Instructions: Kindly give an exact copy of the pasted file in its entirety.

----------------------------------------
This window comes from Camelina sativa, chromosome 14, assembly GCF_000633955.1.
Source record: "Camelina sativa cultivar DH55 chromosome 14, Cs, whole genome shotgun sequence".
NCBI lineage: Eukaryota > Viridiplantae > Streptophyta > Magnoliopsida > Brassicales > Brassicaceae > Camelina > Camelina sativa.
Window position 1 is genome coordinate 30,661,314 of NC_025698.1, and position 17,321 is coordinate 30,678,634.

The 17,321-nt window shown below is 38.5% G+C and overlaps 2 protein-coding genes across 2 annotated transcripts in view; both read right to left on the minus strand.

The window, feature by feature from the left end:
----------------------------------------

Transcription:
This window comes from Camelina sativa, chromosome 14, assembly GCF_000633955.1.
Source record: "Camelina sativa cultivar DH55 chromosome 14, Cs, whole genome shotgun sequence".
NCBI lineage: Eukaryota > Viridiplantae > Streptophyta > Magnoliopsida > Brassicales > Brassicaceae > Camelina > Camelina sativa.
Window position 1 is genome coordinate 30,661,314 of NC_025698.1, and position 17,321 is coordinate 30,678,634.

The 17,321-nt window shown below is 38.5% G+C and overlaps 2 protein-coding genes across 2 annotated transcripts in view; both read right to left on the minus strand.

The window, feature by feature from the left end: